Final exam – This exam will be a Moodle-based test of 22 questions with different formats (multiple choice, true/false, filling in checklists) and two open questions for a maximum grade of 32/30. Grading 31 and 32 will give rise to “ 30 cum laude”. Any additional points obtained by MMT and MRE will be added to the final exam of the first exam session (January-February 2016). 

Upon student’s request, an integrative oral examination can be taken.

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Program

  1. Cell and molecular biology of animal viruses: the infectious cycle, the diversity of replicative strategies of DNA and RNA viruses,
  2. Basic techniques for virus cultivation and assay. Principles of diagnostic virology.
  3. Virus-host cell interactions. Pathogenesis of viral infections: dissemination, virulence and epidemiology. Oncogenic viruses and mechanisms of transformation and oncogenesis.
  4. Selected DNA virus infections.
  5. Selected RNA virus infections.
  6. Prevention and control of viral infections and diseases. Antiviral drugs: mechanisms of action of approved molecules. Examples of the design, discovery, and validation of candidate antiviral compounds.
  7. Vaccine: a proven defense against viral infections. Examples of the discovery and development of candidate viral vaccine targets.
  8.  Engineering viral genomes to deliver and express genes of interest. Rational design, development and applications of the most common viral vectors. Examples of viral vectors: AAV, Adenovirus, Baculovirus, Poxvirus, Retrovirus). Examples of applications of viral vectors for protein expression, gene delivery, gene therapy, and vaccine development.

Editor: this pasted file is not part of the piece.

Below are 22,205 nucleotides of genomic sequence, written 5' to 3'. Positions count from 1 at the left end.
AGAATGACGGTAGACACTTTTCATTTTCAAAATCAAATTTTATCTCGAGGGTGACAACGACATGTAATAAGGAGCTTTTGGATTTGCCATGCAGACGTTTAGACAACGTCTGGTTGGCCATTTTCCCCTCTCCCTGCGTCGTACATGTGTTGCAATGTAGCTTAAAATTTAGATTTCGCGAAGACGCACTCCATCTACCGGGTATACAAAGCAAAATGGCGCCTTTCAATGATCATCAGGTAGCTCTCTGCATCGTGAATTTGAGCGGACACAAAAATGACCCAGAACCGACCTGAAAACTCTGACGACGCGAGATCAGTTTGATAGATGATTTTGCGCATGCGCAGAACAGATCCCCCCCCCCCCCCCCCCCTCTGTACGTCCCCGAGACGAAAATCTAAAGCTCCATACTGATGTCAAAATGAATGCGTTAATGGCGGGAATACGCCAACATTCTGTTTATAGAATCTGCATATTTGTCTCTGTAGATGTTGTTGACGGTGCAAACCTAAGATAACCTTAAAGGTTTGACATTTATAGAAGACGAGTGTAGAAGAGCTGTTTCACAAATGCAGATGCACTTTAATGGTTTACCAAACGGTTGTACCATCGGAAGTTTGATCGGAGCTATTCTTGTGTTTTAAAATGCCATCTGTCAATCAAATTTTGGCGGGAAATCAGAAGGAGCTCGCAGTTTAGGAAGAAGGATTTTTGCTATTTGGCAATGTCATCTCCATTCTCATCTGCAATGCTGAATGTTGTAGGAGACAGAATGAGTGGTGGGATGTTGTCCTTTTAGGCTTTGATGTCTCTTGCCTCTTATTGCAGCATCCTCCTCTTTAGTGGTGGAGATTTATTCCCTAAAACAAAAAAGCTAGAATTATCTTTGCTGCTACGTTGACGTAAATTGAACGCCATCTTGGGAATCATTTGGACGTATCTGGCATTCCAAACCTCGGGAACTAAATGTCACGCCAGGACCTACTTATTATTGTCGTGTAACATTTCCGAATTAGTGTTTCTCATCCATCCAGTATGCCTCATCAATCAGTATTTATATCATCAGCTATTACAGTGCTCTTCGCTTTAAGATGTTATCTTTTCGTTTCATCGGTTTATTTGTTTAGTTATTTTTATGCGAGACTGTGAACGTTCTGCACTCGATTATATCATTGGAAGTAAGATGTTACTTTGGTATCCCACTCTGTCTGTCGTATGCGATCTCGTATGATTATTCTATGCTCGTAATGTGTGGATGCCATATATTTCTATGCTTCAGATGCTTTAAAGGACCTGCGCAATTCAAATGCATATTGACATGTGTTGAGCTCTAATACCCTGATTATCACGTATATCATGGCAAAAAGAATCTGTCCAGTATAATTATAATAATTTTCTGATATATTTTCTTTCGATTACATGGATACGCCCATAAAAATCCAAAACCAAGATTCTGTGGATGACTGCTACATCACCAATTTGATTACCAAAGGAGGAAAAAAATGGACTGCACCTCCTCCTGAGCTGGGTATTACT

Suggested readings and bibliography

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The material presented in class is available at the E-Learning (Moodle) platform (http://cmb.i-learn.unito.it/).

There is no a specific textbook for the course. However, for general reference, the following Virology textbooks are available at the DBIOS library:

Acheson, N.H., Fundamentals of Molecular Virology, 2nd Ed. Wiley 2011.

Flint et al., Principles of Virology, vol. 1 and 2, 3rd Ed. ASM Press, Washington, 2009.



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Class schedule

DaysTimeClassroom
Lessons: from 28/09/2015 to 15/01/2016

Notes: See the timetable at the Class Schedule Page

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Last update: 20/05/2016 11:37